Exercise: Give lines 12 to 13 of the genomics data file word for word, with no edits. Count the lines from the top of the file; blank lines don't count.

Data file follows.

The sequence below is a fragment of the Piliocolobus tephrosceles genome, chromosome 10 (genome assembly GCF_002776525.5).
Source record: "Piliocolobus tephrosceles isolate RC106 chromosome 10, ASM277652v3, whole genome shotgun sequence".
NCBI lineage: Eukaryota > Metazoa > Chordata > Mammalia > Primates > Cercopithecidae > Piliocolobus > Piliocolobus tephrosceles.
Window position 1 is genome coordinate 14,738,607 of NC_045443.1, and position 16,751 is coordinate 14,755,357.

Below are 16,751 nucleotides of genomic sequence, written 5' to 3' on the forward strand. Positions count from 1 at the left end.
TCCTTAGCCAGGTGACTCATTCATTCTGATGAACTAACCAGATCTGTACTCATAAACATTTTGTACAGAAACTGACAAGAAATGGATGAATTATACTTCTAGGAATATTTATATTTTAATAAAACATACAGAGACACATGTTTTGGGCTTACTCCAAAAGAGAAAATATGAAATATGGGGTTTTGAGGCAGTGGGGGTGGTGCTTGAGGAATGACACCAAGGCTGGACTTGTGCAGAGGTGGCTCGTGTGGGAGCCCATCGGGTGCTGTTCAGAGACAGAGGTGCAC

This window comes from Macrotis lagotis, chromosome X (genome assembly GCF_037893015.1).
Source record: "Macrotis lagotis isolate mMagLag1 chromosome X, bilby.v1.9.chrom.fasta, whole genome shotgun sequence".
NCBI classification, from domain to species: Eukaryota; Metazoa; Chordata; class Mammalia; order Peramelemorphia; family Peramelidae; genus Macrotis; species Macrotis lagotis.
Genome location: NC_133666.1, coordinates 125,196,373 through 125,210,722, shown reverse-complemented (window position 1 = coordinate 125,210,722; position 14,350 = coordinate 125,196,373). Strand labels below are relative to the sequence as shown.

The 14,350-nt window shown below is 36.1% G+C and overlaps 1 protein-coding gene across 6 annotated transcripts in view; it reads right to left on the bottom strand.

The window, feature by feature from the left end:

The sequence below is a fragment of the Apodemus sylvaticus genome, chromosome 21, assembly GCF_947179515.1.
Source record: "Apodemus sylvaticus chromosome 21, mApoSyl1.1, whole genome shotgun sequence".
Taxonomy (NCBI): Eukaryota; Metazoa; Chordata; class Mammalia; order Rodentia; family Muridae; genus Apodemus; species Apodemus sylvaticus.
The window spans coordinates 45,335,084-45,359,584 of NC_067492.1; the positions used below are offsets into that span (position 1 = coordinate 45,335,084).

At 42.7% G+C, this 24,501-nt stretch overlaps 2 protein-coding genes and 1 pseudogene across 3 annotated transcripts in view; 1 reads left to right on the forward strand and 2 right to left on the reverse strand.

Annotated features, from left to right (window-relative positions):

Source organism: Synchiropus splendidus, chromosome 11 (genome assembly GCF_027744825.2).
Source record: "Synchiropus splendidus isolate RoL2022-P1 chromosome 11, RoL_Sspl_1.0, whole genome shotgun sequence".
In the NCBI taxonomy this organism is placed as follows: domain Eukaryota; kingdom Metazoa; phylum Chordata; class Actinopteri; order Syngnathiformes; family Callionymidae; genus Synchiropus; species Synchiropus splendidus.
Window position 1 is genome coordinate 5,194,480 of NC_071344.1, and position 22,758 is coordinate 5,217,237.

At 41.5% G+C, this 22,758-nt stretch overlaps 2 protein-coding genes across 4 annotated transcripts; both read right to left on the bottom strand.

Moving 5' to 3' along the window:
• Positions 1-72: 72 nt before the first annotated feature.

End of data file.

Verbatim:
The window, feature by feature from the left end:

The sequence below is a fragment of the Apodemus sylvaticus genome, chromosome 21, assembly GCF_947179515.1.